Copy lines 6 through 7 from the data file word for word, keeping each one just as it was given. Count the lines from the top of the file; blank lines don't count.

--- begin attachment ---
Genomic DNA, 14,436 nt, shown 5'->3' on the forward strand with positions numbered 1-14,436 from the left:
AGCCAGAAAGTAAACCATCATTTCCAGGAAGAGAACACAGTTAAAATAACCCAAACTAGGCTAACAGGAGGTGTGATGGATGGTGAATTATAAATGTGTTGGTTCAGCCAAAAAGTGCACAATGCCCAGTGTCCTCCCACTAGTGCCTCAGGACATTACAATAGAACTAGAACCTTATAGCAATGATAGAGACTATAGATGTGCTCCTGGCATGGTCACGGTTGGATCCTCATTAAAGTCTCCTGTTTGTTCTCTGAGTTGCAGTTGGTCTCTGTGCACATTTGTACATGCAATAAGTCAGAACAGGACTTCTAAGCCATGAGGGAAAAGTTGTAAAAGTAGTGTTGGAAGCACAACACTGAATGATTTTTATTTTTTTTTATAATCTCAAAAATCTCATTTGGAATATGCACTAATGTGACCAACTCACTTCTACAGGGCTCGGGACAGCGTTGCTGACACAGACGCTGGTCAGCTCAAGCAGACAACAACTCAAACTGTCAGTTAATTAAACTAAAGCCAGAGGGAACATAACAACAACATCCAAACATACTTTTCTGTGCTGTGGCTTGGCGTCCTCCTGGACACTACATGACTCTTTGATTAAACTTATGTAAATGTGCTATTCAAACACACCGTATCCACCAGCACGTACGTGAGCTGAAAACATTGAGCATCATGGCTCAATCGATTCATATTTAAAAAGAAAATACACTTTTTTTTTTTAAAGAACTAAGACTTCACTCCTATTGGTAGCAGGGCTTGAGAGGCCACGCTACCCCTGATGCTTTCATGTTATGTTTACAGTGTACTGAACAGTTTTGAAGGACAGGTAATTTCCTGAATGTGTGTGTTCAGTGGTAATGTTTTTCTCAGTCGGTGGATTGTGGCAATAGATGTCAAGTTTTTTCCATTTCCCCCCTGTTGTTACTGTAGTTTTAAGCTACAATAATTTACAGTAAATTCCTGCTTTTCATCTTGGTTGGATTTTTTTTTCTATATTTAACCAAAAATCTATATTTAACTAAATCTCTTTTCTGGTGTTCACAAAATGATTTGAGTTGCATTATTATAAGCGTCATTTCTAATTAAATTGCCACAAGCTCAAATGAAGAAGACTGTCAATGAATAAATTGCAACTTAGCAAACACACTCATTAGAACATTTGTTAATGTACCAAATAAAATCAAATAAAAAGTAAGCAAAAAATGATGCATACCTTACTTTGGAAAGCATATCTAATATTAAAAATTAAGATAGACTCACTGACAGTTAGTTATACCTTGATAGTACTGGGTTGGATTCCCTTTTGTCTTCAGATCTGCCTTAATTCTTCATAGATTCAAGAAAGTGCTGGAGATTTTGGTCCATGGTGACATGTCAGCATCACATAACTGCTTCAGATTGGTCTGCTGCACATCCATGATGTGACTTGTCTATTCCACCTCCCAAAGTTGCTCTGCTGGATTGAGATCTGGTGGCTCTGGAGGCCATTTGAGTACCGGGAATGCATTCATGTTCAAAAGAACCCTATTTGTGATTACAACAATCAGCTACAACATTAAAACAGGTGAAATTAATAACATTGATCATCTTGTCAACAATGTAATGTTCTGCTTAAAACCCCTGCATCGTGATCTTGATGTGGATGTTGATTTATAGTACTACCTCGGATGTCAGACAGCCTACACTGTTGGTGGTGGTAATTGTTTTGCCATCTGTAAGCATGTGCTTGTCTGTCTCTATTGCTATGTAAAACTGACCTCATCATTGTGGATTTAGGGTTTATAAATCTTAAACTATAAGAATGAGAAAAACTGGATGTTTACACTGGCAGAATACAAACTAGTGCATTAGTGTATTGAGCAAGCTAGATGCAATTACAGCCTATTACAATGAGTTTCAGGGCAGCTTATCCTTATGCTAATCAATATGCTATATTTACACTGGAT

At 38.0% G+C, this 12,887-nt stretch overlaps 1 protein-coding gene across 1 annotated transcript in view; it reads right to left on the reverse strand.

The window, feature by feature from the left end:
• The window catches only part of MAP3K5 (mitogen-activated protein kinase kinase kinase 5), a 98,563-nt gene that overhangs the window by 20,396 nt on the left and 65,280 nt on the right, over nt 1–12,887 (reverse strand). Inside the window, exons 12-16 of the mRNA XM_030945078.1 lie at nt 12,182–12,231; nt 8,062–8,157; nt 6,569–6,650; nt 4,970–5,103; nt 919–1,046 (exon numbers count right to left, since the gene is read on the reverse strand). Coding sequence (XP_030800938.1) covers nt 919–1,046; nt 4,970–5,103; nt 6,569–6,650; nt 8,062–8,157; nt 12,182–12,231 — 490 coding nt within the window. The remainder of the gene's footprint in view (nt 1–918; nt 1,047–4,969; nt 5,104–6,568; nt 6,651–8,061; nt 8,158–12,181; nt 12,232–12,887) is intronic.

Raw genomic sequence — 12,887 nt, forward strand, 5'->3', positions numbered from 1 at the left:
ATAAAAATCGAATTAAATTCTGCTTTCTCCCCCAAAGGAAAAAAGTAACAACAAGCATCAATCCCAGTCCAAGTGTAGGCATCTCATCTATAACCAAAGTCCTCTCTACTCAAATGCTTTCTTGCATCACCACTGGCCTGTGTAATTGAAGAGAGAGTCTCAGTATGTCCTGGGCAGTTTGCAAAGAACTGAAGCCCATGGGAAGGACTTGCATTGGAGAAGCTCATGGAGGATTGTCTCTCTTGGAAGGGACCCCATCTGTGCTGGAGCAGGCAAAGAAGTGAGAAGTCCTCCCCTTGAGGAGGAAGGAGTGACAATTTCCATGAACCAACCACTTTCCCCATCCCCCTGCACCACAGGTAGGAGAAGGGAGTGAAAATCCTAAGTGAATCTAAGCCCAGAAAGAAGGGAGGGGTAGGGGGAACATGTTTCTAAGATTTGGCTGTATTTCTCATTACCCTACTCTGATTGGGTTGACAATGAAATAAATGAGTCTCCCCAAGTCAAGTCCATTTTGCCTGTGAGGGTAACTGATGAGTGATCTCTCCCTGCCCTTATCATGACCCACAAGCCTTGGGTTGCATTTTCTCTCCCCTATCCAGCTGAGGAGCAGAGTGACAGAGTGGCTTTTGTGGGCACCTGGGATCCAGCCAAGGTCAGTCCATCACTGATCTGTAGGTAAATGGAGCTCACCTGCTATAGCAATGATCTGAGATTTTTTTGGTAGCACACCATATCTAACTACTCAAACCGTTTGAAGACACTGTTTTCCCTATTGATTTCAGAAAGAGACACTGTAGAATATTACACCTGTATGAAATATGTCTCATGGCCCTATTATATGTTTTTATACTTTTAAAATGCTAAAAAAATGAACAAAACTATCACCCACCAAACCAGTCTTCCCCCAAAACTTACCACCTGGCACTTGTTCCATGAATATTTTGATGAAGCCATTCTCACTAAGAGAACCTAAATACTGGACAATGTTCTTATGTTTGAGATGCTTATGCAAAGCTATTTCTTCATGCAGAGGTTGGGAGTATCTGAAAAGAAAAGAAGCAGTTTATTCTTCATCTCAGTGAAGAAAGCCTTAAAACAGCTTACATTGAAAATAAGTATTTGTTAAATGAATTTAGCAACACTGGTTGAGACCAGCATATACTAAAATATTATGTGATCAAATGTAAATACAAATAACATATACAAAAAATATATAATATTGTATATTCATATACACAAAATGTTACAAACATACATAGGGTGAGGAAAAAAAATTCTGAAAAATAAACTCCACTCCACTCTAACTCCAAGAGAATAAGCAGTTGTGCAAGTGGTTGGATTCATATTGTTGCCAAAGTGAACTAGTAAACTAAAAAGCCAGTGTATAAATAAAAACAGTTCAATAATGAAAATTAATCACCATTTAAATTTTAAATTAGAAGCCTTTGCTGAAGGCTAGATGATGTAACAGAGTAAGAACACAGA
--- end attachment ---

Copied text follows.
Raw genomic sequence — 12,887 nt, forward strand, 5'->3', positions numbered from 1 at the left:
ATAAAAATCGAATTAAATTCTGCTTTCTCCCCCAAAGGAAAAAAGTAACAACAAGCATCAATCCCAGTCCAAGTGTAGGCATCTCATCTATAACCAAAGTCCTCTCTACTCAAATGCTTTCTTGCATCACCACTGGCCTGTGTAATTGAAGAGAGAGTCTCAGTATGTCCTGGGCAGTTTGCAAAGAACTGAAGCCCATGGGAAGGACTTGCATTGGAGAAGCTCATGGAGGATTGTCTCTCTTGGAAGGGACCCCATCTGTGCTGGAGCAGGCAAAGAAGTGAGAAGTCCTCCCCTTGAGGAGGAAGGAGTGACAATTTCCATGAACCAACCACTTTCCCCATCCCCCTGCACCACAGGTAGGAGAAGGGAGTGAAAATCCTAAGTGAATCTAAGCCCAGAAAGAAGGGAGGGGTAGGGGGAACATGTTTCTAAGATTTGGCTGTATTTCTCATTACCCTACTCTGATTGGGTTGACAATGAAATAAATGAGTCTCCCCAAGTCAAGTCCATTTTGCCTGTGAGGGTAACTGATGAGTGATCTCTCCCTGCCCTTATCATGACCCACAAGCCTTGGGTTGCATTTTCTCTCCCCTATCCAGCTGAGGAGCAGAGTGACAGAGTGGCTTTTGTGGGCACCTGGGATCCAGCCAAGGTCAGTCCATCACTGATCTGTAGGTAAATGGAGCTCACCTGCTATAGCAATGATCTGAGATTTTTTTGGTAGCACACCATATCTAACTACTCAAACCGTTTGAAGACACTGTTTTCCCTATTGATTTCAGAAAGAGACACTGTAGAATATTACACCTGTATGAAATATGTCTCATGGCCCTATTATATGTTTTTATACTTTTAAAATGCTAAAAAAATGAACAAAACTATCACCCACCAAACCAGTCTTCCCCCAAAACTTACCACCTGGCACTTGTTCCATGAATATTTTGATGAAGCCATTCTCACTAAGAGAACCTAAATACTGGACAATGTTCTTATGTTTGAGATGCTTATGCAAAGCTATTTCTTCATGCAGAGGTTGGGAGTATCTGAAAAGAAAAGAAGCAGTTTATTCTTCATCTCAGTGAAGAAAGCCTTAAAACAGCTTACATTGAAAATAAGTATTTGTTAAATGAATTTAGCAACACTGGTTGAGACCAGCATATACTAAAATATTATGTGATCAAATGTAAATACAAATAACATATACAAAAAATATATAATATTGTATATTCATATACACAAAATGTTACAAACATACATAGGGTGAGGAAAAAAAATTCTGAAAAATAAACTCCACTCCACTCTAACTCCAAGAGAATAAGCAGTTGTGCAAGTGGTTGGATTCATATTGTTGCCAAAGTGAACTAGTAAACTAAAAAGCCAGTGTATAAATAAAAACAGTTCAATAATGAAAATTAATCACCATTTAAATTTTAAATTAGAAGCCTTTGCTGAAGGCTAGATGATGTAACAGAGTAAGAACACAGA